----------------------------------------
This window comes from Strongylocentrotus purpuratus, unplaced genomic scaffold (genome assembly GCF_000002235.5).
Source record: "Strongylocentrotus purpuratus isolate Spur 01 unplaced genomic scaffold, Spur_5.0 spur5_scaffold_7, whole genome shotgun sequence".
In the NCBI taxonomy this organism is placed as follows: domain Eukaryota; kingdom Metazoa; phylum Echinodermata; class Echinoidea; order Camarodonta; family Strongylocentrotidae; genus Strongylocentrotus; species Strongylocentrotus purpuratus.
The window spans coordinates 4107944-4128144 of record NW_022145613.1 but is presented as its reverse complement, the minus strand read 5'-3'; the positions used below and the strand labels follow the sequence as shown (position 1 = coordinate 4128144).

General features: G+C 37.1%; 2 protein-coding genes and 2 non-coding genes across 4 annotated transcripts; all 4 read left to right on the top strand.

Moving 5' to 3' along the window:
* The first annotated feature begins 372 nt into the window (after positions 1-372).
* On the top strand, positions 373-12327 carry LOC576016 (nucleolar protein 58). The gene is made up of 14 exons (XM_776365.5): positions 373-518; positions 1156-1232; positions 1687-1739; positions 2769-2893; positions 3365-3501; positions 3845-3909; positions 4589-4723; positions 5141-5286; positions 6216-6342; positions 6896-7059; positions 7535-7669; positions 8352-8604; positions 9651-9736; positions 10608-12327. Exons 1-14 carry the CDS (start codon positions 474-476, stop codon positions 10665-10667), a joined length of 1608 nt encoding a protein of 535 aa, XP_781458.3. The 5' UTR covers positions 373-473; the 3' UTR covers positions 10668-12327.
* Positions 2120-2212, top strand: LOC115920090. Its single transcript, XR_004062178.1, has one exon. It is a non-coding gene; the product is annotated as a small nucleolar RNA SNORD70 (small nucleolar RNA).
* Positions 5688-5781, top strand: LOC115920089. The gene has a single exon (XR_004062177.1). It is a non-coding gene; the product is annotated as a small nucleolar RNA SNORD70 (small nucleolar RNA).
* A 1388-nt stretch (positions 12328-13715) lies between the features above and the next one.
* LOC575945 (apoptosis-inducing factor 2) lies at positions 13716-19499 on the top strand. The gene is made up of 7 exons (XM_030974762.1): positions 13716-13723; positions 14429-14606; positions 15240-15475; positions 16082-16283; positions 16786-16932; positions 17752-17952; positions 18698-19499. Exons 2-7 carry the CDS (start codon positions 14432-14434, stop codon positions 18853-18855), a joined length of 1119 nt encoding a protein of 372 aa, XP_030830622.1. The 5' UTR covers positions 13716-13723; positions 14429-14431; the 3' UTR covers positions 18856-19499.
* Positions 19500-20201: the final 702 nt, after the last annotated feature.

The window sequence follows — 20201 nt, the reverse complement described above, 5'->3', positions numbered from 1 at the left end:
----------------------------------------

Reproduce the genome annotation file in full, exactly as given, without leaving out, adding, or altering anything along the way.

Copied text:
This window comes from Strongylocentrotus purpuratus, unplaced genomic scaffold (genome assembly GCF_000002235.5).
Source record: "Strongylocentrotus purpuratus isolate Spur 01 unplaced genomic scaffold, Spur_5.0 spur5_scaffold_7, whole genome shotgun sequence".
In the NCBI taxonomy this organism is placed as follows: domain Eukaryota; kingdom Metazoa; phylum Echinodermata; class Echinoidea; order Camarodonta; family Strongylocentrotidae; genus Strongylocentrotus; species Strongylocentrotus purpuratus.
The window spans coordinates 4107944-4128144 of record NW_022145613.1 but is presented as its reverse complement, the minus strand read 5'-3'; the positions used below and the strand labels follow the sequence as shown (position 1 = coordinate 4128144).

General features: G+C 37.1%; 2 protein-coding genes and 2 non-coding genes across 4 annotated transcripts; all 4 read left to right on the top strand.

Moving 5' to 3' along the window:
* The first annotated feature begins 372 nt into the window (after positions 1-372).
* On the top strand, positions 373-12327 carry LOC576016 (nucleolar protein 58). The gene is made up of 14 exons (XM_776365.5): positions 373-518; positions 1156-1232; positions 1687-1739; positions 2769-2893; positions 3365-3501; positions 3845-3909; positions 4589-4723; positions 5141-5286; positions 6216-6342; positions 6896-7059; positions 7535-7669; positions 8352-8604; positions 9651-9736; positions 10608-12327. Exons 1-14 carry the CDS (start codon positions 474-476, stop codon positions 10665-10667), a joined length of 1608 nt encoding a protein of 535 aa, XP_781458.3. The 5' UTR covers positions 373-473; the 3' UTR covers positions 10668-12327.
* Positions 2120-2212, top strand: LOC115920090. Its single transcript, XR_004062178.1, has one exon. It is a non-coding gene; the product is annotated as a small nucleolar RNA SNORD70 (small nucleolar RNA).
* Positions 5688-5781, top strand: LOC115920089. The gene has a single exon (XR_004062177.1). It is a non-coding gene; the product is annotated as a small nucleolar RNA SNORD70 (small nucleolar RNA).
* A 1388-nt stretch (positions 12328-13715) lies between the features above and the next one.
* LOC575945 (apoptosis-inducing factor 2) lies at positions 13716-19499 on the top strand. The gene is made up of 7 exons (XM_030974762.1): positions 13716-13723; positions 14429-14606; positions 15240-15475; positions 16082-16283; positions 16786-16932; positions 17752-17952; positions 18698-19499. Exons 2-7 carry the CDS (start codon positions 14432-14434, stop codon positions 18853-18855), a joined length of 1119 nt encoding a protein of 372 aa, XP_030830622.1. The 5' UTR covers positions 13716-13723; positions 14429-14431; the 3' UTR covers positions 18856-19499.
* Positions 19500-20201: the final 702 nt, after the last annotated feature.

The window sequence follows — 20201 nt, the reverse complement described above, 5'->3', positions numbered from 1 at the left end: